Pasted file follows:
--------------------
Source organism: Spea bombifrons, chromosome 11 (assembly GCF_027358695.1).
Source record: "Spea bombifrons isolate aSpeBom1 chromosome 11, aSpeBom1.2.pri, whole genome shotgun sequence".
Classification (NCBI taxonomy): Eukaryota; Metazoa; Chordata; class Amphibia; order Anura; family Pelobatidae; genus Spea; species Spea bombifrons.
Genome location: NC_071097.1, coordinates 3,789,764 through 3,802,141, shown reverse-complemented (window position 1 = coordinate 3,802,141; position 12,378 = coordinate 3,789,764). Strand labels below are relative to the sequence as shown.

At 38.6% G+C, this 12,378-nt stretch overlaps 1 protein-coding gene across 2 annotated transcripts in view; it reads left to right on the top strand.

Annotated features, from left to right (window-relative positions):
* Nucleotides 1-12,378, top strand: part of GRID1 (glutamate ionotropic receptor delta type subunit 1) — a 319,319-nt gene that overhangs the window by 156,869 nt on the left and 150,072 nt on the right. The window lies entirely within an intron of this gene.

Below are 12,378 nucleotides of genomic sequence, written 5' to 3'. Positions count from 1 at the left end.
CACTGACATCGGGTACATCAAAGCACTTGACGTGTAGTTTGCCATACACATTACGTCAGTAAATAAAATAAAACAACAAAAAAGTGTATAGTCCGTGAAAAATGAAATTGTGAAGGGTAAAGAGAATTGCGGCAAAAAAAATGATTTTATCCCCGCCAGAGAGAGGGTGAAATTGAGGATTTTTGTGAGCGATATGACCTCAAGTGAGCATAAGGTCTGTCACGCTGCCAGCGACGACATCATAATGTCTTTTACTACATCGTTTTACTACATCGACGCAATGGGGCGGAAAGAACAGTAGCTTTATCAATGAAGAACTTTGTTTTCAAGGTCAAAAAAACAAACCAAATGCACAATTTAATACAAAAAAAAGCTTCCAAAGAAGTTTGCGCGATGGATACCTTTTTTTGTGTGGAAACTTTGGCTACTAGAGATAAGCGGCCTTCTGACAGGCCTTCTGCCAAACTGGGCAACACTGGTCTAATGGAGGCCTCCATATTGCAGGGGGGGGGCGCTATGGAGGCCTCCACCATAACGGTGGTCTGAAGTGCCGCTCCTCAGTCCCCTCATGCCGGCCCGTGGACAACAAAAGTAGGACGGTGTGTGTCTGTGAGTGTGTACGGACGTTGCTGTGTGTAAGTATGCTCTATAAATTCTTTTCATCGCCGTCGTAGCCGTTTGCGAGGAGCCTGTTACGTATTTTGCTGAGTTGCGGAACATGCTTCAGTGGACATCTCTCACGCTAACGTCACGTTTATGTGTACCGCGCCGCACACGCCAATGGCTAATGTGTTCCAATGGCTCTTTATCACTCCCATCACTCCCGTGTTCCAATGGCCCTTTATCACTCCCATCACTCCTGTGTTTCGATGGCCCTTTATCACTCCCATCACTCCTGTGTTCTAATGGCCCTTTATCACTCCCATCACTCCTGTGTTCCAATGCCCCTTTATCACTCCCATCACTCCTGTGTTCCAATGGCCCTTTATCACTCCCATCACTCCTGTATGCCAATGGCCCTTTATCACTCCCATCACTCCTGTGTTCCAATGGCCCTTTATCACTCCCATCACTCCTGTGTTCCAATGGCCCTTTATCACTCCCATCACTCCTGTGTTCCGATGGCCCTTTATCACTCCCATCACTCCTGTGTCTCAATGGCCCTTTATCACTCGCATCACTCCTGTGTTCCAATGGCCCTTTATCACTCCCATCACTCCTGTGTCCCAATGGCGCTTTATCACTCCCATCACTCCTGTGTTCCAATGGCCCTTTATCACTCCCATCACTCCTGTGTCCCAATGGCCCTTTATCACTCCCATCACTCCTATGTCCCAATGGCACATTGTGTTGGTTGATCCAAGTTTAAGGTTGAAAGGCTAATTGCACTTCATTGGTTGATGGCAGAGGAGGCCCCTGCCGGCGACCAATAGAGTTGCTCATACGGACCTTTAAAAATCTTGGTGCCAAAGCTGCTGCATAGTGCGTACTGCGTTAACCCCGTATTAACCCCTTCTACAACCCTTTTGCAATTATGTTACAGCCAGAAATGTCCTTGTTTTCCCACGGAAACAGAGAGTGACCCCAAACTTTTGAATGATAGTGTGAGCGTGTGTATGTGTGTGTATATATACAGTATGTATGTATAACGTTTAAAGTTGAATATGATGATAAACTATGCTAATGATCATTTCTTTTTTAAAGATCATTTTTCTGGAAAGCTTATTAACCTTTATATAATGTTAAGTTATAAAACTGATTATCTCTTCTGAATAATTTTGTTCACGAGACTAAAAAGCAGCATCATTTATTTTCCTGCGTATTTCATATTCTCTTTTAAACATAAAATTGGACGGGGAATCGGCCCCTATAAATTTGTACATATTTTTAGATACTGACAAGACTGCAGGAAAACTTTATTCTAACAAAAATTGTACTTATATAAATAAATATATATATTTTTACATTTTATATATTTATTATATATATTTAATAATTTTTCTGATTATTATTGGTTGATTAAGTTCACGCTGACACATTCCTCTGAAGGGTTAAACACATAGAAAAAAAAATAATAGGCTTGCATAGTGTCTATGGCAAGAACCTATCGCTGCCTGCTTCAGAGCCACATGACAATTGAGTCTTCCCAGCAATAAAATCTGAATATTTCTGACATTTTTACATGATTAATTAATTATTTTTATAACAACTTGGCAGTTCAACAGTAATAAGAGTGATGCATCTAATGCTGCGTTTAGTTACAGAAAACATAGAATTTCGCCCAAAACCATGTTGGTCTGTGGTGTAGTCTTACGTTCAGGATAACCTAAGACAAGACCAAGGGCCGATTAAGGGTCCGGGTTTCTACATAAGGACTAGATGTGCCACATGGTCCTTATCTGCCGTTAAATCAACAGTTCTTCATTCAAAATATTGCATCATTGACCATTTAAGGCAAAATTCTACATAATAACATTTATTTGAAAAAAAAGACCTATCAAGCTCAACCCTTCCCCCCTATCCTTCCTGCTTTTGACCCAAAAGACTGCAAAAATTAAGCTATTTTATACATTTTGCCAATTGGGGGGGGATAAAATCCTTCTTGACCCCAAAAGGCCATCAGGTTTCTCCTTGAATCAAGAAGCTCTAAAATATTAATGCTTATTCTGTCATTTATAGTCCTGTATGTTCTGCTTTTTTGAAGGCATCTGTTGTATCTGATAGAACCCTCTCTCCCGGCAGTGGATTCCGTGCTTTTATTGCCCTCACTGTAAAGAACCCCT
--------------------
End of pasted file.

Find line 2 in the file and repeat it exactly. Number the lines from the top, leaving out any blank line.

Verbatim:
Source record: "Spea bombifrons isolate aSpeBom1 chromosome 11, aSpeBom1.2.pri, whole genome shotgun sequence".